OWINGS MILLS, Md. — At his introductory news conference Tuesday, new Baltimore Ravens offensive coordinator Todd Monken praised quarterback Lamar Jackson for an “elite skillset” and believes he’s underrated as a passer.
It’s just unknown when Monken can tell that to Jackson face-to-face.
There is a possibility that Jackson will skip all of the offseason spring workouts and training camp if he receives the franchise tag. The Ravens are expected to place the tag on Jackson to keep him from becoming an unrestricted free agent if the sides are unable to agree on a new contract in two weeks. The window to use the tag started Tuesday and ends on March 7.
Monken didn’t sound worried that Jackson could wait until the week before the regular-season opener to report, which would give him little time to learn the new offensive system.
“Sure, he’ll be behind, but it’s still just football,” Monken said. “Sometimes we make this out to be way too much. We’ll cater to what he knows and play.”
The biggest challenge to an extended holdout by Jackson is developing a rapport with him, Monken added.
“I mean it’s like any player, the more time you spend with them, the more comfortable they get with any system. That’s more relationship and that’s part of it. And there’s a big part of that relationship from a quarterback, coordinator, playcaller, position coach where they’re comfortable and there’s a trust. And that’s built over time.”
It’s been over two years since Jackson has been eligible for a contract extension. A new deal will likely only occur if one of the sides backs their stance regarding guaranteed contracts. Jackson wants a fully guaranteed contract like the one that was given to Deshaun Watson last year, and Baltimore considers the Watson deal an outlier instead of a precedent, according to sources.
Monken was asked how Jackson’s long-term availability played in his decision to leave Georgia, where he won back-to-back national championships, and come to Baltimore.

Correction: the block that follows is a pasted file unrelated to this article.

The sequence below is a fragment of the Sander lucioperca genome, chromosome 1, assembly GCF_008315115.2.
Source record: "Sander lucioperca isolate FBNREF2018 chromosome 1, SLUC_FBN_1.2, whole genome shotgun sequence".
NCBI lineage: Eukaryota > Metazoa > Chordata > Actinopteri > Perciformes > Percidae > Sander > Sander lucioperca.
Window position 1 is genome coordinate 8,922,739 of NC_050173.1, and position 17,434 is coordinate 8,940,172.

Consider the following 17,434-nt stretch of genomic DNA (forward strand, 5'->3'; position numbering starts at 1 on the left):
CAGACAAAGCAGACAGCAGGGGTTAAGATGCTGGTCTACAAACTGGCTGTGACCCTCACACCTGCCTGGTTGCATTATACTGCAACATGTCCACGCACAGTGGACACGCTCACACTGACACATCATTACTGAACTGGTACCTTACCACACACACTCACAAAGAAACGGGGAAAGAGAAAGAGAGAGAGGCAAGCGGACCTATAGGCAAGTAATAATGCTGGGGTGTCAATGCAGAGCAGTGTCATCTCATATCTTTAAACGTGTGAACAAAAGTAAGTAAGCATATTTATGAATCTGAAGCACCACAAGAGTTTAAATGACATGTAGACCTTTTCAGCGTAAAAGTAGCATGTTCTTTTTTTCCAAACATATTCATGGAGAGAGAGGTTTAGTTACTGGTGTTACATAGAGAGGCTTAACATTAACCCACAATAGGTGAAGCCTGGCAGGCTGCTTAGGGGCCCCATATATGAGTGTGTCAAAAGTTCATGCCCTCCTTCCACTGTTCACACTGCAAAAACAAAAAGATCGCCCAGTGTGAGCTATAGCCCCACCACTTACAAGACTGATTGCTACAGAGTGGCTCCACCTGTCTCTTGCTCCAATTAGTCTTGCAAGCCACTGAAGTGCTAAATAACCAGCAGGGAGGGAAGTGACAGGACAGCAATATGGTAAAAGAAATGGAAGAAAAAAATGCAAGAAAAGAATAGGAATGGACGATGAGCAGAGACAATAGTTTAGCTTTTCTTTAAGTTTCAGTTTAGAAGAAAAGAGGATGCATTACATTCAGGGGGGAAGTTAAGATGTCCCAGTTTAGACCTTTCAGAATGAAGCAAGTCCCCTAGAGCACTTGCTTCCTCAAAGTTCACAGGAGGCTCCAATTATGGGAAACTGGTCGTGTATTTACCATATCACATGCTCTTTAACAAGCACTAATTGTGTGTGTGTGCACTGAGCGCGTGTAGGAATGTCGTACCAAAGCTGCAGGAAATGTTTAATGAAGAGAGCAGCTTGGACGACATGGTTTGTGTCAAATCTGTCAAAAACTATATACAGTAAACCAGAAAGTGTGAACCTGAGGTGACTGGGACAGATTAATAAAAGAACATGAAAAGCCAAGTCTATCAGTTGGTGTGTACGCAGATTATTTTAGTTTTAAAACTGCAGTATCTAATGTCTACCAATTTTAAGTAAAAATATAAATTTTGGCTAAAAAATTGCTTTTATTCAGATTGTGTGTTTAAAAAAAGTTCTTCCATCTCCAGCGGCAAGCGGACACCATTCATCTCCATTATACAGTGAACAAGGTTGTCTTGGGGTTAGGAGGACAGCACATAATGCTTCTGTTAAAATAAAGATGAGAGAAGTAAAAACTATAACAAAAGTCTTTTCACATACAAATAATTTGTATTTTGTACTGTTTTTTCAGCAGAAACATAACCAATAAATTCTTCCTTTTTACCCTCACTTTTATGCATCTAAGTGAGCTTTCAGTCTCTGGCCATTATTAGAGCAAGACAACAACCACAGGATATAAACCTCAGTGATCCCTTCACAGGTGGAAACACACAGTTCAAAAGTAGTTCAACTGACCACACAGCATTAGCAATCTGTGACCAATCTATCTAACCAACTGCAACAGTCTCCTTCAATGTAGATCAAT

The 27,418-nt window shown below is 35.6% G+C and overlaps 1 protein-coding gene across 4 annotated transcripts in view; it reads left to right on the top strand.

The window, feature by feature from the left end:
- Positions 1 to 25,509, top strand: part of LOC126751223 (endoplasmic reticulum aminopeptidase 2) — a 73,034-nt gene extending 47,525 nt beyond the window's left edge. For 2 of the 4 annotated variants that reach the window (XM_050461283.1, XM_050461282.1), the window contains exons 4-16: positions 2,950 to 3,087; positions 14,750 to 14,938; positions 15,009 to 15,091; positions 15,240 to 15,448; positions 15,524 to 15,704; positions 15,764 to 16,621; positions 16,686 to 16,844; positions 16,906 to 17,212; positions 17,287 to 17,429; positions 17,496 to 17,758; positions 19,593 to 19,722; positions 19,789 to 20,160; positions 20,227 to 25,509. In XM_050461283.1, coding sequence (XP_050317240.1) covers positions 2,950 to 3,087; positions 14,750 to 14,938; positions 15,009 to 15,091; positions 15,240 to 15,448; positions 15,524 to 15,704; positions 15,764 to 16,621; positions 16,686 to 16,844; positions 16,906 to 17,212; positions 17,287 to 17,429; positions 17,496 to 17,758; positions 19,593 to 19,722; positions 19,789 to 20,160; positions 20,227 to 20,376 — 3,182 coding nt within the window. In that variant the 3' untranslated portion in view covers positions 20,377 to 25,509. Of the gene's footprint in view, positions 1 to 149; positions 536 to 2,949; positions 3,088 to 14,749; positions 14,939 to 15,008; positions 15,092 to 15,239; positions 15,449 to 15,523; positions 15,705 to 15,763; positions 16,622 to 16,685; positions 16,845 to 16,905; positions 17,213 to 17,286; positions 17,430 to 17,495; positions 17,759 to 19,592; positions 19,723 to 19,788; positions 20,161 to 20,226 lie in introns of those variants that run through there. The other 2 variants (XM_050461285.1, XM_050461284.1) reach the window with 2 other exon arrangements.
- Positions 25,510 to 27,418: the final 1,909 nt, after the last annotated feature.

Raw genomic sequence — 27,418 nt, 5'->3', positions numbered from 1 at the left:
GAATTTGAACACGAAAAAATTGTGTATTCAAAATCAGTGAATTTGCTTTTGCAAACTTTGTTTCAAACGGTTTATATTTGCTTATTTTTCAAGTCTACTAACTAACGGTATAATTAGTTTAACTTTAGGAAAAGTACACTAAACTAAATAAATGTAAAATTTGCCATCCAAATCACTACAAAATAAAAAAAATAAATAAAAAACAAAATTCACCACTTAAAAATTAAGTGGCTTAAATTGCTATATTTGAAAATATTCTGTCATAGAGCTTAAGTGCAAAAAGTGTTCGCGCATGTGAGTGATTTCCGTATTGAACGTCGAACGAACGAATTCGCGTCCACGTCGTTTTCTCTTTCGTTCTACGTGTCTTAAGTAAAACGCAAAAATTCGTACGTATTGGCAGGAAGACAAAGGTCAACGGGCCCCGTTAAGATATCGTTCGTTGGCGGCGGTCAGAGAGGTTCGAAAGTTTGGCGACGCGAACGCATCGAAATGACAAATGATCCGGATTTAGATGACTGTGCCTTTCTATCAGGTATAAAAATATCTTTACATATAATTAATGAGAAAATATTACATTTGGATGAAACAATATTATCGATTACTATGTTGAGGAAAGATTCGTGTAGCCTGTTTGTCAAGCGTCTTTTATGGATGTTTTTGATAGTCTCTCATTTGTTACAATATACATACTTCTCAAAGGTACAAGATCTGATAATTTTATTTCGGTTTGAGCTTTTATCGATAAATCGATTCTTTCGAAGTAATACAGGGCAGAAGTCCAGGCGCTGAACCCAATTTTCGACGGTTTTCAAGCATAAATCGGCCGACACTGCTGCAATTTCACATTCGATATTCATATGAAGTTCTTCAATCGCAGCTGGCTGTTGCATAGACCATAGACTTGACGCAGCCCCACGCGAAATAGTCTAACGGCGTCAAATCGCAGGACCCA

“Sure, any player that’s part of a roster where you’re going into, you have an interest in what the roster’s gonna look like,” Monken said. “But ultimately I want to be someplace where [there’s] structure, organization, great on defense from top to bottom. And everybody I talked to, said you want to be a Baltimore Raven, you wanna be a part of that organization moving forward.”
Monken replaces Greg Roman, who parted ways with the Ravens on Jan. 19 after the offense continued to struggle, especially in the passing game. In Roman’s four seasons as Baltimore’s playcaller, the Ravens’ rankings in the passing game were: 27th, 32nd, 13th and 28th.
Over the last two seasons, Jackson has failed to develop as a passer, totaling 33 touchdown passes and 20 interceptions. Monken said he has never worked with a quarterback like Jackson.
“He’s got an elite skillset,” Monken said. “I think he’s underrated as a passer in terms of his ability to make plays and throw it down the field. I’m no different than you. I’ve watched what you guys watch, and it’s pretty amazing.”
Still, it’s unknown when Monken will start working with Jackson. If Jackson doesn’t sign his franchise tag tender, he’s not under contract and can’t be fined if he is absent from all of the workouts and practices for the next six months.
Monken, who was hired a week ago, said he hasn’t had time to speak to Jackson or any players yet.
“I’m just trying to figure out where I’m headed when I drive to the facility,” Monken said.